Right across the road from the Ballston Creek Preserve is Shenantaha Creek Park, which contains long stretches of woodland trails that follow Ballston Creek as it tumbles past steep cliffs of shale. I visited this part of the park a year ago, and remembered a wealth of wildflowers growing there.  So off I went to explore those trails again.

Well, it was a lovely walk, accompanied by the constant sound of rushing water from the nearby creek, but I began to feel disappointed that I hadn't found a single woodland wildflower.  But then I came to this special place, where springs dripping down the face of the cliffs had enriched the soil along this little stream, creating a perfect habitat for some of our most beautiful spring blooms.

Blue Cohosh was the first one I saw, its bright-yellow anthers alerting me to take a closer look and find the rest of its purplish-green plant that was hiding in plain sight among the brown leaf litter. And once I saw one, I found them by the dozen.

You'd think such a bright crimson bloom as Red Trillium would be easy to spot on the forest floor, but since it hangs its head beneath its broad green leaves, I had to tip it up with a finger to see its lovely face.

 Another flower that hangs its head is the beautiful Trout Lily, but its bright-yellow petals curl up from between its equally colorful sepals, making it easy to spot where today it was pushing up from among its speckled leaves.

Exhilarated by the delight I felt in finding these flowers in bloom, I continued along the creek bed to areas I had not explored before.  After a bit, the steep banks leveled out to a flat open area that was studded with myriad clumps of Dutchman's Breeches, their feathery silvery-green  foliage topped by stems of plump little blossoms.

Lining the path were the fuzzy green heart-shaped leaves of Wild Ginger, and I never would have known that the plants were in flower if I hadn't knelt down to peer beneath those leaves, where its odd brown blooms clung close to the ground.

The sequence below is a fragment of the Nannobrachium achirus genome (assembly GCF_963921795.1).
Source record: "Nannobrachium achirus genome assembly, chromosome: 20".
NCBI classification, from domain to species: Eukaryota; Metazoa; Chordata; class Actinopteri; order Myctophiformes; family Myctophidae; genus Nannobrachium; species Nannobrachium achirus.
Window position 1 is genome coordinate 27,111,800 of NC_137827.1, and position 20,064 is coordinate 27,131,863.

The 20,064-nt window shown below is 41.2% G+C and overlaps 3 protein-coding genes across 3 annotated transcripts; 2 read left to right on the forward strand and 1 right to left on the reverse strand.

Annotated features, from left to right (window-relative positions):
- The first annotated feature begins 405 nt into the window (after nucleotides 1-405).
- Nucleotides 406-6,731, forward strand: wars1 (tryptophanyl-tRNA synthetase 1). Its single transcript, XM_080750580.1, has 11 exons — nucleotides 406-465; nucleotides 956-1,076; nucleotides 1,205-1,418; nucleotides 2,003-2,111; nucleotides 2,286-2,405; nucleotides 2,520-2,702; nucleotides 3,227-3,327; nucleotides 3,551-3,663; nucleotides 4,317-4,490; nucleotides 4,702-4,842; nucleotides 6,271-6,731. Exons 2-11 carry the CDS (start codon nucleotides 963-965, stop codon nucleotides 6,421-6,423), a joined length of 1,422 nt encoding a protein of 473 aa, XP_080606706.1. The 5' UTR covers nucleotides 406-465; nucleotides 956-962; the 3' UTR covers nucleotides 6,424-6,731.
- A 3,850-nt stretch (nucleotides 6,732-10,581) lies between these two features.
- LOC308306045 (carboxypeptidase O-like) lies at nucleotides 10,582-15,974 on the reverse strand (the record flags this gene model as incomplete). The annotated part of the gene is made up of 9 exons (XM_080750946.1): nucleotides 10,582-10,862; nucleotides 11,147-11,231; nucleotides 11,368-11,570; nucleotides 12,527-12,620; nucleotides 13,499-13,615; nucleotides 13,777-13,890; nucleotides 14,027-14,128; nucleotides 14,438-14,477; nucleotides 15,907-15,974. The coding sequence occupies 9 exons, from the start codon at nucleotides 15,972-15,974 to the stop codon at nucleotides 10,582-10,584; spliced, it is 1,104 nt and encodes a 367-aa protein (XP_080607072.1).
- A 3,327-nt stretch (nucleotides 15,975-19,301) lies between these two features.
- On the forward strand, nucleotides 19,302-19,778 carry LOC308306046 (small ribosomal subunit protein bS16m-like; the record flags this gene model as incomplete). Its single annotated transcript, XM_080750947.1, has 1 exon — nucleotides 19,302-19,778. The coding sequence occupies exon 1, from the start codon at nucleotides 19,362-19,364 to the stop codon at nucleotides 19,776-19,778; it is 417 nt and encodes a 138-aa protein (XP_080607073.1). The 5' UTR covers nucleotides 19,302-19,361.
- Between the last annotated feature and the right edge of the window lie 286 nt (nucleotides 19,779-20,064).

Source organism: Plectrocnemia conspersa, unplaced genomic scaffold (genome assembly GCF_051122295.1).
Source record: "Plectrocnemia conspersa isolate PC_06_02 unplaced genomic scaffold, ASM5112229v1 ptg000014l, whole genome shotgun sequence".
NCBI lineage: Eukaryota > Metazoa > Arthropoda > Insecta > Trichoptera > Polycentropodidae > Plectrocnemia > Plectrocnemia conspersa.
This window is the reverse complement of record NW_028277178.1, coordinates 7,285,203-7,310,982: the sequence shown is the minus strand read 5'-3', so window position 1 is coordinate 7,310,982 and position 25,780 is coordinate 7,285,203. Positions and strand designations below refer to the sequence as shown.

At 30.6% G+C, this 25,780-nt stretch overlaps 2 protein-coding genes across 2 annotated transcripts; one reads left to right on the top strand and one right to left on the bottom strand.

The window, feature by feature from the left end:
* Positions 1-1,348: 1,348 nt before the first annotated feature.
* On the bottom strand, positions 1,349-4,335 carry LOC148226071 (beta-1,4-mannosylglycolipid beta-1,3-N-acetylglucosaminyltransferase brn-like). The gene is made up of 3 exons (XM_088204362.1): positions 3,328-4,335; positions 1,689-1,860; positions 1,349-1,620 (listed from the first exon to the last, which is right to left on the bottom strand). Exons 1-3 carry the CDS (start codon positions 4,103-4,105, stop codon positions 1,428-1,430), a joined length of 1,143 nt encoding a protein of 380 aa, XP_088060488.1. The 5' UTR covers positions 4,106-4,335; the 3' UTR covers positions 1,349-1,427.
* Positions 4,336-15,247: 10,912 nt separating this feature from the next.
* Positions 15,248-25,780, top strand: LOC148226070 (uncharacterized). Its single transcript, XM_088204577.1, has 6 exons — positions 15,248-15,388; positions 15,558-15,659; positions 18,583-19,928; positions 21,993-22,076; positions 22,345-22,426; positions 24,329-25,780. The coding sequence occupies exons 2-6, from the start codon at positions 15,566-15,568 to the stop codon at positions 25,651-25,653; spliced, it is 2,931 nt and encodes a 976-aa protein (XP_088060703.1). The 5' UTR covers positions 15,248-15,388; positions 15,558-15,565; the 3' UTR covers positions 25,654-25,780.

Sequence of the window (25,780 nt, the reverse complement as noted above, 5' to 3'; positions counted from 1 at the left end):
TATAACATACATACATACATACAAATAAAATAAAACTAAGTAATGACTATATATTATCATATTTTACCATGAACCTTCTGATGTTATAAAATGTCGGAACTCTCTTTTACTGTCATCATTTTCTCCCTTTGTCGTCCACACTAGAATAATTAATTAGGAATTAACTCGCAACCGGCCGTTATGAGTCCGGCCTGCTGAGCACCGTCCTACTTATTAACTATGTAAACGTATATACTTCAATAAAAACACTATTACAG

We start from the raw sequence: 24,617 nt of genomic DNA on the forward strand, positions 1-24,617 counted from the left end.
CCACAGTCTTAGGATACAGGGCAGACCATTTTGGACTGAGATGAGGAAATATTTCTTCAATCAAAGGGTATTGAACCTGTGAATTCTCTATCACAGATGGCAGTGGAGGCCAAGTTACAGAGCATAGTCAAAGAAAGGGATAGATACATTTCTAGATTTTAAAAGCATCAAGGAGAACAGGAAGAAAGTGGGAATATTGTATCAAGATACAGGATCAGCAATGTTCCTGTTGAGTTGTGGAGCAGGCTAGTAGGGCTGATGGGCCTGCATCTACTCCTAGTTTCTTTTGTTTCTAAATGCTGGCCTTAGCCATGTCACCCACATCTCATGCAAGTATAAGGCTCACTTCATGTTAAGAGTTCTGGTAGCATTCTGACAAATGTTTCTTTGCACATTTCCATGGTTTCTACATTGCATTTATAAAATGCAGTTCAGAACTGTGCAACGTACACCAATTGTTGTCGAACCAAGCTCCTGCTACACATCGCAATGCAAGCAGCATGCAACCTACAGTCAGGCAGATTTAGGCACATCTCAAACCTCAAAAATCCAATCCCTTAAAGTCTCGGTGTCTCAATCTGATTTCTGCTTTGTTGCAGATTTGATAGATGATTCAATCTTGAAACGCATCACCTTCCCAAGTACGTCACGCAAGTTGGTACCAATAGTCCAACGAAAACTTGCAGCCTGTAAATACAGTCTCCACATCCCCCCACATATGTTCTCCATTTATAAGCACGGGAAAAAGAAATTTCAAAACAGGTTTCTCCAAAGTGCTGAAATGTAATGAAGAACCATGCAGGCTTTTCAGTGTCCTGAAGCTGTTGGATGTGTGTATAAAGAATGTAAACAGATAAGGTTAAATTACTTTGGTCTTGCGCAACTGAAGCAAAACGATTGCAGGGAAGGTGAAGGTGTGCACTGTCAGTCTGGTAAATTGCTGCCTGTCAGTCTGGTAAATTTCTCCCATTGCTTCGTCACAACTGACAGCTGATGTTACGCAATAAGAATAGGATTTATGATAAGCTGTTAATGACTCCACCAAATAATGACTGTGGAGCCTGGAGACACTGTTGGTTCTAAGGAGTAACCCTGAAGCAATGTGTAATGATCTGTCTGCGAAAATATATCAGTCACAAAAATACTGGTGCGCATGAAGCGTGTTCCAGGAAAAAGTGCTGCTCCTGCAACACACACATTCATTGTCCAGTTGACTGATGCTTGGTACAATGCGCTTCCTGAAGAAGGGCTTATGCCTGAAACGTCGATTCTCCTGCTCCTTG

Where the land leveled off, the creek spread out to form marshy spots and shallow pools, some of which were carpeted with the bright-green leaves of Golden Saxifrage.  Another name for this tiny-flowered plant is Water Carpet, and it's easy to see how it came by that name.

Its flowers, however, are not that easy to see.  Or to recognize as flowers, once you do see them.  That circle of tiny red dots -- plus a few scarce dots of yellow here and there -- is all this plant comes up with for a blossom.

It sure wasn't hard to see this brilliant red fungus, called Scarlet Cup, possibly the earliest of our spring fungi.  Before I cleared the dead leaves away, this fungus was mostly covered, but just a glimpse of its vivid crimson announced its presence even to my poor eyesight.

I would not have seen this Garter Snake if it hadn't suddenly slithered away from the path.  I followed after, hoping to take its photo, when it stopped short and coiled into a strike position. And it actually did strike at the camera I poked too close to its face, hoping to capture the vivid red of its flickering tongue.  So if this photo's not perfectly in focus, perhaps you will understand why.  I'm not really afraid of a Garter Snake's bite, but that quick lunge of a strike did startle me a little.

Eventually, the lowland trail curved upward to take me to the top of a ridge, where dozens of Hepaticas in all the colors they come in were scattered across the forest floor.

I found this purple-edged variation particularly stunning.

The woodland trail ended at a broad paved path, the Zim Smith Trail that runs for many miles through Saratoga County.  As rain clouds threatened, I strode quickly along this trail, not expecting to find many plants that would cause me to pause.  But then I passed this tree, which was studded with big fat opening buds the likes of which I had never seen before.   Its green bark and aromatic wood reminded me of Sassafras, as did the shape of its bud cluster, but Sassafras flowers are yellow, not red.  Can anyone tell me what this tree could be?

Update:  I received a note from my friend and expert botanist Ruth Schottman, who tells me I am probably right about this being Sassafras.  Here's what she said: 
Quite sure your diagnosis is correct: smell, green twigs are diagnostic. You show a male flower cluster just opening, so the color of the anthers is dominant. In a while 4 valves will open on the anthers and the pollen will spill  out or be flung out by the opening valve doors. It is much the same on spice bush where I can watch it much better – at eye height. Both are mostly, but not always dioecious. The warty lenticels and linear leaf scars also look right. [I had also sent Ruth photos of the twigs and bark.]
UPDATE TO THE UPDATE:  Nope, we were wrong about this.  I took a twig of these flowers home and placed them in a vase, and as I watched the anthers elongate far beyond anything ever seen on a Sassafras, my botanist friends agreed that this is most likely Box Elder.

I did know this tree.  These are the staminate flowers of Red Maple, masses of which now color the hilllsides with that marvelous blush we only see in spring.  And spring is here at last.